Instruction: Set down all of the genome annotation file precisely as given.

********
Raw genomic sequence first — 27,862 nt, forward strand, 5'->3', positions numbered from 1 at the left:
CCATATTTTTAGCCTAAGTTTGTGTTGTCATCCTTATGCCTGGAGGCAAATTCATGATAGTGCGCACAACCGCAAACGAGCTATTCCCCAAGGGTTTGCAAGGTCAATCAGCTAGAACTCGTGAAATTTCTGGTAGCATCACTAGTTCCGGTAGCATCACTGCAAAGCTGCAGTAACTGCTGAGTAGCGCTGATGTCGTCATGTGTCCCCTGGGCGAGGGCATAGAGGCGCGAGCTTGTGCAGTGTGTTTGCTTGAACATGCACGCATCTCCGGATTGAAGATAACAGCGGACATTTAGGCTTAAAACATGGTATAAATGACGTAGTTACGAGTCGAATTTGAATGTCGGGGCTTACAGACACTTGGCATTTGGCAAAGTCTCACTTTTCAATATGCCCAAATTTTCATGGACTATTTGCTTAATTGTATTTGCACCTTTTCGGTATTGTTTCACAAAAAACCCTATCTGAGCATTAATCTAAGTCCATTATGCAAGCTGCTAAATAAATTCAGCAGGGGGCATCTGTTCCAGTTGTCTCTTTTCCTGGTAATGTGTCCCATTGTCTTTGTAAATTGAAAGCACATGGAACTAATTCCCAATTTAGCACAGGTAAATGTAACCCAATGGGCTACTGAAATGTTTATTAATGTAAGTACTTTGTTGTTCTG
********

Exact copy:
Raw genomic sequence first — 27,862 nt, forward strand, 5'->3', positions numbered from 1 at the left:
CCATATTTTTAGCCTAAGTTTGTGTTGTCATCCTTATGCCTGGAGGCAAATTCATGATAGTGCGCACAACCGCAAACGAGCTATTCCCCAAGGGTTTGCAAGGTCAATCAGCTAGAACTCGTGAAATTTCTGGTAGCATCACTAGTTCCGGTAGCATCACTGCAAAGCTGCAGTAACTGCTGAGTAGCGCTGATGTCGTCATGTGTCCCCTGGGCGAGGGCATAGAGGCGCGAGCTTGTGCAGTGTGTTTGCTTGAACATGCACGCATCTCCGGATTGAAGATAACAGCGGACATTTAGGCTTAAAACATGGTATAAATGACGTAGTTACGAGTCGAATTTGAATGTCGGGGCTTACAGACACTTGGCATTTGGCAAAGTCTCACTTTTCAATATGCCCAAATTTTCATGGACTATTTGCTTAATTGTATTTGCACCTTTTCGGTATTGTTTCACAAAAAACCCTATCTGAGCATTAATCTAAGTCCATTATGCAAGCTGCTAAATAAATTCAGCAGGGGGCATCTGTTCCAGTTGTCTCTTTTCCTGGTAATGTGTCCCATTGTCTTTGTAAATTGAAAGCACATGGAACTAATTCCCAATTTAGCACAGGTAAATGTAACCCAATGGGCTACTGAAATGTTTATTAATGTAAGTACTTTGTTGTTCTG